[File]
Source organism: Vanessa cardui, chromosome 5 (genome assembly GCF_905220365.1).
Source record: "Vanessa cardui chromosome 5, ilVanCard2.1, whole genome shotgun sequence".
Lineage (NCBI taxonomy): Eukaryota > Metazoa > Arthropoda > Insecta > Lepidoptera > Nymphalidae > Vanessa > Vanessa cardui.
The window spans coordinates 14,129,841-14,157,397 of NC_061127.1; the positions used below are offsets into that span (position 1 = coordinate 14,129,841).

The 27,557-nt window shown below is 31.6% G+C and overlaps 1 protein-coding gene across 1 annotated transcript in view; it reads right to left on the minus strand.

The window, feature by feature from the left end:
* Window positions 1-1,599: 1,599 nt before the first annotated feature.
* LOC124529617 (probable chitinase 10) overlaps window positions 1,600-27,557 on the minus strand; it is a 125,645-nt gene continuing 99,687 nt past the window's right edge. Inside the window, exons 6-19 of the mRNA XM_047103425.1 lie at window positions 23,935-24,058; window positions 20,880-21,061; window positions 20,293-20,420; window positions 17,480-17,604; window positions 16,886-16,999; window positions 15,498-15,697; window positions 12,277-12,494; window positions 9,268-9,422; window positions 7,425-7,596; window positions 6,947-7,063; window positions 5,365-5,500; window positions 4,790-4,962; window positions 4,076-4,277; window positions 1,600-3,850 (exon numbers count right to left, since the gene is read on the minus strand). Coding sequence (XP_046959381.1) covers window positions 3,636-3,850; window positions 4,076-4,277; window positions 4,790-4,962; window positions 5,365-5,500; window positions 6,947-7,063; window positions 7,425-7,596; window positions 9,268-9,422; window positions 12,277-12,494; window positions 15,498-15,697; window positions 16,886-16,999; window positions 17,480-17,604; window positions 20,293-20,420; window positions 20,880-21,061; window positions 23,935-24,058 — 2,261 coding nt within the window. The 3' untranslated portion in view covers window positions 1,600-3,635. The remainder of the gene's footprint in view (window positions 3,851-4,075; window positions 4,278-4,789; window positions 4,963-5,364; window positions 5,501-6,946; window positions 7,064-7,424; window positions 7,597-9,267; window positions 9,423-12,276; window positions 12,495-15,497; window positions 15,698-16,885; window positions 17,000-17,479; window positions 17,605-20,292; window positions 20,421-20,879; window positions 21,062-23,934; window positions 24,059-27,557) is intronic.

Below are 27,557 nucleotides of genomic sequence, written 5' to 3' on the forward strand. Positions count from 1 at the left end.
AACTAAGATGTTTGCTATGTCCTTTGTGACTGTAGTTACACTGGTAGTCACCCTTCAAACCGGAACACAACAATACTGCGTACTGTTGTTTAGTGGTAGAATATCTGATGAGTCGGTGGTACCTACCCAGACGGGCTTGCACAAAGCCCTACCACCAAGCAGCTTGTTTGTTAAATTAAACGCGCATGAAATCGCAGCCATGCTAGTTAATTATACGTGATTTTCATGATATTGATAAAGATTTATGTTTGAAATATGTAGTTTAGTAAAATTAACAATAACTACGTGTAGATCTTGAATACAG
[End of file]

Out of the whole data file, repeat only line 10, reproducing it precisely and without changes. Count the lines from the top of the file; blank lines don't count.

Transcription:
AACTAAGATGTTTGCTATGTCCTTTGTGACTGTAGTTACACTGGTAGTCACCCTTCAAACCGGAACACAACAATACTGCGTACTGTTGTTTAGTGGTAGAATATCTGATGAGTCGGTGGTACCTACCCAGACGGGCTTGCACAAAGCCCTACCACCAAGCAGCTTGTTTGTTAAATTAAACGCGCATGAAATCGCAGCCATGCTAGTTAATTATACGTGATTTTCATGATATTGATAAAGATTTATGTTTGAAATATGTAGTTTAGTAAAATTAACAATAACTACGTGTAGATCTTGAATACAG